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I have a circuit that controls a fan linearly. I have a PWM output going through a low pass filter and into an NPN transistor for low side control. PWM->linear, no cap.

It worked well with at first, however when I switched to a different fan there was a lot of pulsing a lower PWM. The fan starts spinning, and then a some point it turns off and then starts spinning right away. When I look at the collector voltage (Node A) with a scope it looks like the signal in image 2.

Collector voltage. Because I don't want the fan at full speed I expect the voltage across the transistor to be high, and get to 0 when the fan is fully on. What is happening instead though, as the fan starts spinning the voltage across the transistor gradually increases (and so does fan speed) and then when it hits the peak it turns off and starts again. The higher the PWM the slower the pulsing interval. At some point though when the PWM is high enough the fans spins normally, but I would like it to spin at a lower PWM than that as well.

The solution that I have for this at the moment is kind of ugly. I added a capacitor across the fan and it seems to fix the problem. Not exactly, but it allows me to get to low enough PWM that I can use it. PWM->linear, with capacitor

It only masks the issue and it's also a massive capacitor. The capacitor stops the pulsing and keeps the voltage across the transistor constant. I have tried adding a diode instead of the capacitor but the issue still persists. This is what the signal looks with the capacitor added.

Collector voltage with cap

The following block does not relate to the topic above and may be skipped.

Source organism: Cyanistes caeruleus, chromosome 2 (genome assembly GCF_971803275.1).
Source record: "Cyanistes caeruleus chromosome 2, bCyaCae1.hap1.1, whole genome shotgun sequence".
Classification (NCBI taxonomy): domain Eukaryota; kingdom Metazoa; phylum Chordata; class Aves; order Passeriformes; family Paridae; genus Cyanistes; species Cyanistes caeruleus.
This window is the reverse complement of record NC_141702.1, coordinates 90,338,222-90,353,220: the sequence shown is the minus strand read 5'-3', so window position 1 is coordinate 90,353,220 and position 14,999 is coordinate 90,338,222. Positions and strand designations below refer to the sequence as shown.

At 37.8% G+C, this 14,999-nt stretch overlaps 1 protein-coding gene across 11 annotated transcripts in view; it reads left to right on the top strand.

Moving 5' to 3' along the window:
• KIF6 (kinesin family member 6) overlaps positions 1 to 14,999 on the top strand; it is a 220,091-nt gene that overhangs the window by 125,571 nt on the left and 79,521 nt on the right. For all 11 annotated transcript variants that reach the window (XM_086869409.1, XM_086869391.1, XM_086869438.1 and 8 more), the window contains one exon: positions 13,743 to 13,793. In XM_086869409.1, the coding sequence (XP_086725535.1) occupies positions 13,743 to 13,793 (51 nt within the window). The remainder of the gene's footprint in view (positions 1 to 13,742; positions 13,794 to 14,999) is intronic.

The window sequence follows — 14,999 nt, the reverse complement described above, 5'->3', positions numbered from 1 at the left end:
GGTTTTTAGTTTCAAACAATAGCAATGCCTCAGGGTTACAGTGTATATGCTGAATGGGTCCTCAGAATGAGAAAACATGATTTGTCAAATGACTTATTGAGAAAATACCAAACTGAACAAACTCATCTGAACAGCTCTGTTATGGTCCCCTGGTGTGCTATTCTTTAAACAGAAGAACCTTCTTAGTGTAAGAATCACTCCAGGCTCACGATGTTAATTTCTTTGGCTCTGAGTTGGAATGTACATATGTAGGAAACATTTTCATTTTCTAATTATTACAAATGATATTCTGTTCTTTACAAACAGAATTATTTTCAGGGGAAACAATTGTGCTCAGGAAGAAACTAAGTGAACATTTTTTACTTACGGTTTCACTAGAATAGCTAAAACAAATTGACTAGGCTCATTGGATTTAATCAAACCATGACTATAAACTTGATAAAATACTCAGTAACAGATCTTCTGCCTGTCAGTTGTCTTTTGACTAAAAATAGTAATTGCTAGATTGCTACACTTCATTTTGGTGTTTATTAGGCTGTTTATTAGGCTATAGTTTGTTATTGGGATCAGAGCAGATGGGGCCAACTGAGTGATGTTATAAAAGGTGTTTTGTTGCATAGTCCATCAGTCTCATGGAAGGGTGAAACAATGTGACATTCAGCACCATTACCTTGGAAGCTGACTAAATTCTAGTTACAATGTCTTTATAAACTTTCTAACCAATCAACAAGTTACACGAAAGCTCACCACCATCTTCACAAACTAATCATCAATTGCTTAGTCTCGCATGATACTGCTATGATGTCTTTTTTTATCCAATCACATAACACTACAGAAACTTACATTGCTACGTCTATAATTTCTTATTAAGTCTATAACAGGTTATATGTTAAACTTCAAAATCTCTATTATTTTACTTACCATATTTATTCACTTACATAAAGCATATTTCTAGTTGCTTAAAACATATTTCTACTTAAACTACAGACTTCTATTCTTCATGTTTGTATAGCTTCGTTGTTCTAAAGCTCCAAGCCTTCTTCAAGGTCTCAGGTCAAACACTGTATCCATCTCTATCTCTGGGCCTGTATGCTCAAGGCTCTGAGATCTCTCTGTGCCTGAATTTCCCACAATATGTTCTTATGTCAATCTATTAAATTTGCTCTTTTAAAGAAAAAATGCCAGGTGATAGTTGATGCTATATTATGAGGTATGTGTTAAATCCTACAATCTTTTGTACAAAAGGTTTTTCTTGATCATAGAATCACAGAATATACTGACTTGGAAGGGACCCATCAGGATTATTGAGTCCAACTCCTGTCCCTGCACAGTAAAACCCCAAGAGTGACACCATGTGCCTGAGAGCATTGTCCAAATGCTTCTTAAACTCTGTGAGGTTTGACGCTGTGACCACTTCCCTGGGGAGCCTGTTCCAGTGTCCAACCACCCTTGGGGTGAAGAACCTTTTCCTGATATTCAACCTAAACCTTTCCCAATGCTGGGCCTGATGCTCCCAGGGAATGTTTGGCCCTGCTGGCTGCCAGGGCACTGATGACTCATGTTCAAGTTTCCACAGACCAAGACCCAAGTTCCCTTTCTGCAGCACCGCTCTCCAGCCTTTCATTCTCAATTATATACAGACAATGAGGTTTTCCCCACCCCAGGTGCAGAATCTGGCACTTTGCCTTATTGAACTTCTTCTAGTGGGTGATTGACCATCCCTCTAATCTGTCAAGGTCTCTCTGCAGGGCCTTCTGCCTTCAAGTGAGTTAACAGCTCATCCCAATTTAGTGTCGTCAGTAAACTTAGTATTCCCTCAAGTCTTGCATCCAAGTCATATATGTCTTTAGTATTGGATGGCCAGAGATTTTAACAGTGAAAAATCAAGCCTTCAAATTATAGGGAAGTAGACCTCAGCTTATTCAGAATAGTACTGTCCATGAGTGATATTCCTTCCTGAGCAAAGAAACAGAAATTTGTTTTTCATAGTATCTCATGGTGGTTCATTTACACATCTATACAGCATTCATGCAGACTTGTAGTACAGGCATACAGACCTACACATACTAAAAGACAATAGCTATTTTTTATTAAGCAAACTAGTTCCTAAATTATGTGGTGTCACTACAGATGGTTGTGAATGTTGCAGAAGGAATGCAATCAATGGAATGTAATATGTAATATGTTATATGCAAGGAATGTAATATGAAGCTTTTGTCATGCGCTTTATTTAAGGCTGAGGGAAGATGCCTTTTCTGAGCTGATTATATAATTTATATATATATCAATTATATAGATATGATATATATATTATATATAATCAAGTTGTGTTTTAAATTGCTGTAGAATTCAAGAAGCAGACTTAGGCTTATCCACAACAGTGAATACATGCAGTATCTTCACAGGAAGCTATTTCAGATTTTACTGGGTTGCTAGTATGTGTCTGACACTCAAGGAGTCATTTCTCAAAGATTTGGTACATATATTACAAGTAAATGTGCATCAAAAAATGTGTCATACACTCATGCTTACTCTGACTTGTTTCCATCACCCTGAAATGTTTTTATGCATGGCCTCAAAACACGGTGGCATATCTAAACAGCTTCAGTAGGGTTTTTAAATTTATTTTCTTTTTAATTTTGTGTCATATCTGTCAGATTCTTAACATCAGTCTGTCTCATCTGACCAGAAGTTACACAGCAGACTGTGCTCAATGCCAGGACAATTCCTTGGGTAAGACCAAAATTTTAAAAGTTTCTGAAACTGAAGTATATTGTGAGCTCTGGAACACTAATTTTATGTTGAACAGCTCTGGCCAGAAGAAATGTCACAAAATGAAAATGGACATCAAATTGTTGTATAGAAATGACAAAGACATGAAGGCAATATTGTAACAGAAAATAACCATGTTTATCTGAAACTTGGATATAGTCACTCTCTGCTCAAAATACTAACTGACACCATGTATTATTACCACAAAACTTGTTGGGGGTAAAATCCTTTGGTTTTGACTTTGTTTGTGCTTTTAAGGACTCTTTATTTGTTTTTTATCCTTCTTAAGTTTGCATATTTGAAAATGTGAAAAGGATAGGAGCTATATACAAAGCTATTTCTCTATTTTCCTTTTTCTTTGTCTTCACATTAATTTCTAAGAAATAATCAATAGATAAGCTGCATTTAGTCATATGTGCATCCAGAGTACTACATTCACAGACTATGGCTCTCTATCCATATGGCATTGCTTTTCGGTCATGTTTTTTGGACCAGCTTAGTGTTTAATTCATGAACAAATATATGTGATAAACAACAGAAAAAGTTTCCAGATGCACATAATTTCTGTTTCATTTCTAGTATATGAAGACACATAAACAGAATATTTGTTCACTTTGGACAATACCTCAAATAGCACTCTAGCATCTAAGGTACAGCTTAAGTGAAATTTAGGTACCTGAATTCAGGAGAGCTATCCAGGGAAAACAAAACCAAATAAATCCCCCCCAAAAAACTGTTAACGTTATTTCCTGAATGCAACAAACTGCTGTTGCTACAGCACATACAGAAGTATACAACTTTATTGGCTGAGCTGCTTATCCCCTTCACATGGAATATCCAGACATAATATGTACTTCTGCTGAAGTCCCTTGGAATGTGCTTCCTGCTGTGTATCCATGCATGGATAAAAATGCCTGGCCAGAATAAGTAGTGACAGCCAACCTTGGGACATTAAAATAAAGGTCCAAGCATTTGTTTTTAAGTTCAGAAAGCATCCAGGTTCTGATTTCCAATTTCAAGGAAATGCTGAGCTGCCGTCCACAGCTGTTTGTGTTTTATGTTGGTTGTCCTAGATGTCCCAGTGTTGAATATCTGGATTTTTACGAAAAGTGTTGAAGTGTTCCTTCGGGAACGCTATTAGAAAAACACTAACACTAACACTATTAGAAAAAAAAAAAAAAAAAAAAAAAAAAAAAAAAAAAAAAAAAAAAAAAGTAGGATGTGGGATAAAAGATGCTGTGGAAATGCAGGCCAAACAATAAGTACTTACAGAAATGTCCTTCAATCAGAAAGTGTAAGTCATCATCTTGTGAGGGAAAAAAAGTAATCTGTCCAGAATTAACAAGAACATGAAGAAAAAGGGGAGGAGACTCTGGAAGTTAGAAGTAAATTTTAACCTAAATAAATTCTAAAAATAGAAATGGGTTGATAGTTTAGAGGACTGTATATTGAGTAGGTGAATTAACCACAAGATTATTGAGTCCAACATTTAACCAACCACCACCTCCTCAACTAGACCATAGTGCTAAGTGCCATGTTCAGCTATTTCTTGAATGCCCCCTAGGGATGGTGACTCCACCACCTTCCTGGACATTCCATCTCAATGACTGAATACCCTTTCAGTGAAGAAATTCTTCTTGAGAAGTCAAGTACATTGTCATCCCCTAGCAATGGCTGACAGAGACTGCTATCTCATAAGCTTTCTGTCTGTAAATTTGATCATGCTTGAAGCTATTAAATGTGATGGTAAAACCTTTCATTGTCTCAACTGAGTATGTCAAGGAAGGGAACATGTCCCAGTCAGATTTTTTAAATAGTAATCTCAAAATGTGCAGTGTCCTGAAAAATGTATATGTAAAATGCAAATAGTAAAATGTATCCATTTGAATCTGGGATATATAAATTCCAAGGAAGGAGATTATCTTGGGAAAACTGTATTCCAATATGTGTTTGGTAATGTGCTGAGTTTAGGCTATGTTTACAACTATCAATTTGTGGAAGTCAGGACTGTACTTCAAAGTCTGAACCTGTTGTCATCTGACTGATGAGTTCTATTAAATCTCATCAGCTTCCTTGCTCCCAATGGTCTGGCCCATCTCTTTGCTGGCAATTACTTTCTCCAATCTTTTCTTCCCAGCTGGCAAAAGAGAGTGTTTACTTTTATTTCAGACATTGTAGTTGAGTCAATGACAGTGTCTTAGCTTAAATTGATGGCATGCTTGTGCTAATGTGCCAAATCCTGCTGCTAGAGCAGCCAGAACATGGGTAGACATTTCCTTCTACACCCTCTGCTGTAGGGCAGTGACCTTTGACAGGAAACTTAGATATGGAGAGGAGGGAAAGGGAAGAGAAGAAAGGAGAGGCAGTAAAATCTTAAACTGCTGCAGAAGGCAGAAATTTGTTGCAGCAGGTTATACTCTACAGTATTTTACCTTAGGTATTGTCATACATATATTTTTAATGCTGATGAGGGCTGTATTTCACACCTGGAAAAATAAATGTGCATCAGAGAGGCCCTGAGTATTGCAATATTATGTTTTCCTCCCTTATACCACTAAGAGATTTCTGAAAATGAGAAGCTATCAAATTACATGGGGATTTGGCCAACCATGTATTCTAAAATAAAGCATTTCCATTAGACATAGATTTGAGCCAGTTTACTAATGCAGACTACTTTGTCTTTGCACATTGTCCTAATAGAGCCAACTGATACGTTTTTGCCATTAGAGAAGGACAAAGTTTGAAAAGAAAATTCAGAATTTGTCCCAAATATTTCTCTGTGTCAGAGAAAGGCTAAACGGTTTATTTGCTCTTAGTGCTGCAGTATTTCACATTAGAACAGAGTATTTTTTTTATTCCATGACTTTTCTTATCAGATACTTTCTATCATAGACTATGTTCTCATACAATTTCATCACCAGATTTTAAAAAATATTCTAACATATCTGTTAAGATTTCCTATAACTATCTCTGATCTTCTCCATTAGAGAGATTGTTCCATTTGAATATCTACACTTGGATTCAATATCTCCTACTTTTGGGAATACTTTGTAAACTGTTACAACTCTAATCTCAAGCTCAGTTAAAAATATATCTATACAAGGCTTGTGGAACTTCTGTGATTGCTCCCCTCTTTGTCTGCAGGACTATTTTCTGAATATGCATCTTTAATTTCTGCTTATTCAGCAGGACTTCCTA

My primary goal is to understand what exactly is happening, and then obviously how to fix it.

The fan itself is a 12V, 3 wire, brushless fan, 0.33A rated current. It has auto restart and polarity protection. I tested with a power supply by ramping up the voltage to make sure it's not the fan and it works fine.

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  • \$\begingroup\$ What is the PWM frequency? Can you increase it? \$\endgroup\$ – Dampmaskin Feb 22 '18 at 23:36
  • \$\begingroup\$ Your PWM frequency should be in the KHZ region. If too slow it can interact with the time constant set up by R15 and C19. Also normally you do not put a large value capacitor on a transistor base, as it acts as a diode clamp. C19 cannot behave as it should. \$\endgroup\$ – Sparky256 Feb 23 '18 at 2:44
  • \$\begingroup\$ PWM frequency is about 30 KHz \$\endgroup\$ – rigs Feb 23 '18 at 14:36
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You’ve built a current source for the fan, not a voltage source. The inductance of the fan makes this unstable.

As wired, the collector current, i.e. the fan current, is h_fe times the resistor current, which in turn is the PWM averaged by the base capacitor. But that only works in the proper V_ce range.

I think the answer is to switch to a voltage driver.

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